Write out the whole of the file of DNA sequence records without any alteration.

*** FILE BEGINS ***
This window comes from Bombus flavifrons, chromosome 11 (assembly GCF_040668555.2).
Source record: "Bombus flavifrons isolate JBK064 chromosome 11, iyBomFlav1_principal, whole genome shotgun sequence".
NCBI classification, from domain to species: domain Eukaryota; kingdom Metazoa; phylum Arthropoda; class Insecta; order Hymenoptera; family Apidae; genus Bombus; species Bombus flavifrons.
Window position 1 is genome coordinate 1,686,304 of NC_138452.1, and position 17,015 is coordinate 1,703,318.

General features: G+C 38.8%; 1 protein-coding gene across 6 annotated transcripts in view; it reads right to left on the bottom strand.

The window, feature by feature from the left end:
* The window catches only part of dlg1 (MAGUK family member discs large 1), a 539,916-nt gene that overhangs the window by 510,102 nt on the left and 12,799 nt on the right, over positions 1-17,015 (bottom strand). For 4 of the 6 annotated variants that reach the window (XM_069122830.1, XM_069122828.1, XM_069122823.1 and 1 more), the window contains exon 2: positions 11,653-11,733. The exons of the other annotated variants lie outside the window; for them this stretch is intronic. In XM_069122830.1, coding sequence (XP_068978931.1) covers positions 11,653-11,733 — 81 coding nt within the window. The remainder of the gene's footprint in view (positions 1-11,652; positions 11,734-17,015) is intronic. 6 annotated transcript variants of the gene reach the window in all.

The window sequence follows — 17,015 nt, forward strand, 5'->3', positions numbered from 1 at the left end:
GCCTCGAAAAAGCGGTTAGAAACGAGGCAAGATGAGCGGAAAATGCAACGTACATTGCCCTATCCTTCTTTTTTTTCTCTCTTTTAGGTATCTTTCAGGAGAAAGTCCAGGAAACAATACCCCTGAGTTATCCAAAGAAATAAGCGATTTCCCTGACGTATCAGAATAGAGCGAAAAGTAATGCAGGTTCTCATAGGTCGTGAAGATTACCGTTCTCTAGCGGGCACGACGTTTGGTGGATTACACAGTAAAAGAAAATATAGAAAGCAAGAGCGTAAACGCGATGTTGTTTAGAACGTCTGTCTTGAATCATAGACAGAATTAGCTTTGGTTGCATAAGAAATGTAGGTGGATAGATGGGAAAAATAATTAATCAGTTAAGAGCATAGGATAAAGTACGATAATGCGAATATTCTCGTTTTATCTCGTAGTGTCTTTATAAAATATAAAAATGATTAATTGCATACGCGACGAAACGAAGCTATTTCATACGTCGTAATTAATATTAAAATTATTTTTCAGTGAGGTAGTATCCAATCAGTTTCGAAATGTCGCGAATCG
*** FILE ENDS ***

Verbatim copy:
This window comes from Bombus flavifrons, chromosome 11 (assembly GCF_040668555.2).
Source record: "Bombus flavifrons isolate JBK064 chromosome 11, iyBomFlav1_principal, whole genome shotgun sequence".
NCBI classification, from domain to species: domain Eukaryota; kingdom Metazoa; phylum Arthropoda; class Insecta; order Hymenoptera; family Apidae; genus Bombus; species Bombus flavifrons.
Window position 1 is genome coordinate 1,686,304 of NC_138452.1, and position 17,015 is coordinate 1,703,318.

General features: G+C 38.8%; 1 protein-coding gene across 6 annotated transcripts in view; it reads right to left on the bottom strand.

The window, feature by feature from the left end:
* The window catches only part of dlg1 (MAGUK family member discs large 1), a 539,916-nt gene that overhangs the window by 510,102 nt on the left and 12,799 nt on the right, over positions 1-17,015 (bottom strand). For 4 of the 6 annotated variants that reach the window (XM_069122830.1, XM_069122828.1, XM_069122823.1 and 1 more), the window contains exon 2: positions 11,653-11,733. The exons of the other annotated variants lie outside the window; for them this stretch is intronic. In XM_069122830.1, coding sequence (XP_068978931.1) covers positions 11,653-11,733 — 81 coding nt within the window. The remainder of the gene's footprint in view (positions 1-11,652; positions 11,734-17,015) is intronic. 6 annotated transcript variants of the gene reach the window in all.

The window sequence follows — 17,015 nt, forward strand, 5'->3', positions numbered from 1 at the left end:
GCCTCGAAAAAGCGGTTAGAAACGAGGCAAGATGAGCGGAAAATGCAACGTACATTGCCCTATCCTTCTTTTTTTTCTCTCTTTTAGGTATCTTTCAGGAGAAAGTCCAGGAAACAATACCCCTGAGTTATCCAAAGAAATAAGCGATTTCCCTGACGTATCAGAATAGAGCGAAAAGTAATGCAGGTTCTCATAGGTCGTGAAGATTACCGTTCTCTAGCGGGCACGACGTTTGGTGGATTACACAGTAAAAGAAAATATAGAAAGCAAGAGCGTAAACGCGATGTTGTTTAGAACGTCTGTCTTGAATCATAGACAGAATTAGCTTTGGTTGCATAAGAAATGTAGGTGGATAGATGGGAAAAATAATTAATCAGTTAAGAGCATAGGATAAAGTACGATAATGCGAATATTCTCGTTTTATCTCGTAGTGTCTTTATAAAATATAAAAATGATTAATTGCATACGCGACGAAACGAAGCTATTTCATACGTCGTAATTAATATTAAAATTATTTTTCAGTGAGGTAGTATCCAATCAGTTTCGAAATGTCGCGAATCG